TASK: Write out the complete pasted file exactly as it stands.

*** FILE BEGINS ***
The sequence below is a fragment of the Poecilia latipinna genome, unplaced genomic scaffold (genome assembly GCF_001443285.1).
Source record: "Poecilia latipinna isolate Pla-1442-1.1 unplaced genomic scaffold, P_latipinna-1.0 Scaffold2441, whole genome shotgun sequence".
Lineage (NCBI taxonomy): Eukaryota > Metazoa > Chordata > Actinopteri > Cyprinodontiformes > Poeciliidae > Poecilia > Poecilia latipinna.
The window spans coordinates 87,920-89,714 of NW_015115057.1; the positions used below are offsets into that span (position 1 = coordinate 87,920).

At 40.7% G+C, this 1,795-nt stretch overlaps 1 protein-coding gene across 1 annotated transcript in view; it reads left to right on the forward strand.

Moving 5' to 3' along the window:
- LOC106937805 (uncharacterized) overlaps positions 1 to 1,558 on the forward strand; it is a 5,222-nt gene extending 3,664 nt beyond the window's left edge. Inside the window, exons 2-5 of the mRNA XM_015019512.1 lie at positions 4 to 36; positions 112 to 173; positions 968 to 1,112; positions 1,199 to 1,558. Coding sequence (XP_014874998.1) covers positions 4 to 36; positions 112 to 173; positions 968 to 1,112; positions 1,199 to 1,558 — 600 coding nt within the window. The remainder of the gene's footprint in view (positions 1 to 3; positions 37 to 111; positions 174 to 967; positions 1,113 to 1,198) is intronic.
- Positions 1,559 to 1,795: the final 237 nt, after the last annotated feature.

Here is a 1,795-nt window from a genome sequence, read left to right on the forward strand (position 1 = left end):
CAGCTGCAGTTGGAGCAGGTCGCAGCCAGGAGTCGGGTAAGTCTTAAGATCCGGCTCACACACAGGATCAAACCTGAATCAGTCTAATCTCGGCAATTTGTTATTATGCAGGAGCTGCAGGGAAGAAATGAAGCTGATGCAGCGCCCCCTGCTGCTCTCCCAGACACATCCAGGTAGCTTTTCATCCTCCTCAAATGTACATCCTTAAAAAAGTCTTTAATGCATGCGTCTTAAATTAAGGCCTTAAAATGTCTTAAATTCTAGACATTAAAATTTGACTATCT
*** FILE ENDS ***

The sequence below is a fragment of the Poecilia latipinna genome, unplaced genomic scaffold (genome assembly GCF_001443285.1).
Source record: "Poecilia latipinna isolate Pla-1442-1.1 unplaced genomic scaffold, P_latipinna-1.0 Scaffold2441, whole genome shotgun sequence".
Lineage (NCBI taxonomy): Eukaryota > Metazoa > Chordata > Actinopteri > Cyprinodontiformes > Poeciliidae > Poecilia > Poecilia latipinna.
The window spans coordinates 87,920-89,714 of NW_015115057.1; the positions used below are offsets into that span (position 1 = coordinate 87,920).

At 40.7% G+C, this 1,795-nt stretch overlaps 1 protein-coding gene across 1 annotated transcript in view; it reads left to right on the forward strand.

Moving 5' to 3' along the window:
- LOC106937805 (uncharacterized) overlaps positions 1 to 1,558 on the forward strand; it is a 5,222-nt gene extending 3,664 nt beyond the window's left edge. Inside the window, exons 2-5 of the mRNA XM_015019512.1 lie at positions 4 to 36; positions 112 to 173; positions 968 to 1,112; positions 1,199 to 1,558. Coding sequence (XP_014874998.1) covers positions 4 to 36; positions 112 to 173; positions 968 to 1,112; positions 1,199 to 1,558 — 600 coding nt within the window. The remainder of the gene's footprint in view (positions 1 to 3; positions 37 to 111; positions 174 to 967; positions 1,113 to 1,198) is intronic.
- Positions 1,559 to 1,795: the final 237 nt, after the last annotated feature.

Here is a 1,795-nt window from a genome sequence, read left to right on the forward strand (position 1 = left end):
CAGCTGCAGTTGGAGCAGGTCGCAGCCAGGAGTCGGGTAAGTCTTAAGATCCGGCTCACACACAGGATCAAACCTGAATCAGTCTAATCTCGGCAATTTGTTATTATGCAGGAGCTGCAGGGAAGAAATGAAGCTGATGCAGCGCCCCCTGCTGCTCTCCCAGACACATCCAGGTAGCTTTTCATCCTCCTCAAATGTACATCCTTAAAAAAGTCTTTAATGCATGCGTCTTAAATTAAGGCCTTAAAATGTCTTAAATTCTAGACATTAAAATTTGACTATCT